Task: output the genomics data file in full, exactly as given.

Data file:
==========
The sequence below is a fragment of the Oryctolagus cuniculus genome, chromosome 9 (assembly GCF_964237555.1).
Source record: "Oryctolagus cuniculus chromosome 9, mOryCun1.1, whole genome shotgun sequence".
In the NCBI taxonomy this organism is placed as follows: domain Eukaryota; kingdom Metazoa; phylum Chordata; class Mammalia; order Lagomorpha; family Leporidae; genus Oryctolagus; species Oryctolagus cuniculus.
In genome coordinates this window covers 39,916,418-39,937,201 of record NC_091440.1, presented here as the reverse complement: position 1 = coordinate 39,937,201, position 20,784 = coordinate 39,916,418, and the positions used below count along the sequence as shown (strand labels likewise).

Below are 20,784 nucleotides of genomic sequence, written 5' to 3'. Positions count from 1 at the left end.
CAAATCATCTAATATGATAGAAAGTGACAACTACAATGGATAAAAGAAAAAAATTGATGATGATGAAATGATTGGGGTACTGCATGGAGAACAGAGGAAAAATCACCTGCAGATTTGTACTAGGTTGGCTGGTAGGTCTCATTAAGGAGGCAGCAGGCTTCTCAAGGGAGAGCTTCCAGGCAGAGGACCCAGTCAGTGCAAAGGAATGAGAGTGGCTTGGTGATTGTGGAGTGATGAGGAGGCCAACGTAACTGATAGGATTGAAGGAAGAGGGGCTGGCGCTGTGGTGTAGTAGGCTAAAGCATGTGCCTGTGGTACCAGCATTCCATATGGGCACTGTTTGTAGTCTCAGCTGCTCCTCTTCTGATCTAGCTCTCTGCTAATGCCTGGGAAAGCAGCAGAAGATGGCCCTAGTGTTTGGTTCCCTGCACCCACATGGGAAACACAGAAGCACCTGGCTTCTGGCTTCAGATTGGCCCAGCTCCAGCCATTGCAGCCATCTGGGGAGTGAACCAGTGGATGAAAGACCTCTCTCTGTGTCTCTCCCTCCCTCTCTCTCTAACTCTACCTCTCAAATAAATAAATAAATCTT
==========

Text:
The sequence below is a fragment of the Oryctolagus cuniculus genome, chromosome 9 (assembly GCF_964237555.1).
Source record: "Oryctolagus cuniculus chromosome 9, mOryCun1.1, whole genome shotgun sequence".
In the NCBI taxonomy this organism is placed as follows: domain Eukaryota; kingdom Metazoa; phylum Chordata; class Mammalia; order Lagomorpha; family Leporidae; genus Oryctolagus; species Oryctolagus cuniculus.
In genome coordinates this window covers 39,916,418-39,937,201 of record NC_091440.1, presented here as the reverse complement: position 1 = coordinate 39,937,201, position 20,784 = coordinate 39,916,418, and the positions used below count along the sequence as shown (strand labels likewise).

Below are 20,784 nucleotides of genomic sequence, written 5' to 3'. Positions count from 1 at the left end.
CAAATCATCTAATATGATAGAAAGTGACAACTACAATGGATAAAAGAAAAAAATTGATGATGATGAAATGATTGGGGTACTGCATGGAGAACAGAGGAAAAATCACCTGCAGATTTGTACTAGGTTGGCTGGTAGGTCTCATTAAGGAGGCAGCAGGCTTCTCAAGGGAGAGCTTCCAGGCAGAGGACCCAGTCAGTGCAAAGGAATGAGAGTGGCTTGGTGATTGTGGAGTGATGAGGAGGCCAACGTAACTGATAGGATTGAAGGAAGAGGGGCTGGCGCTGTGGTGTAGTAGGCTAAAGCATGTGCCTGTGGTACCAGCATTCCATATGGGCACTGTTTGTAGTCTCAGCTGCTCCTCTTCTGATCTAGCTCTCTGCTAATGCCTGGGAAAGCAGCAGAAGATGGCCCTAGTGTTTGGTTCCCTGCACCCACATGGGAAACACAGAAGCACCTGGCTTCTGGCTTCAGATTGGCCCAGCTCCAGCCATTGCAGCCATCTGGGGAGTGAACCAGTGGATGAAAGACCTCTCTCTGTGTCTCTCCCTCCCTCTCTCTCTAACTCTACCTCTCAAATAAATAAATAAATCTT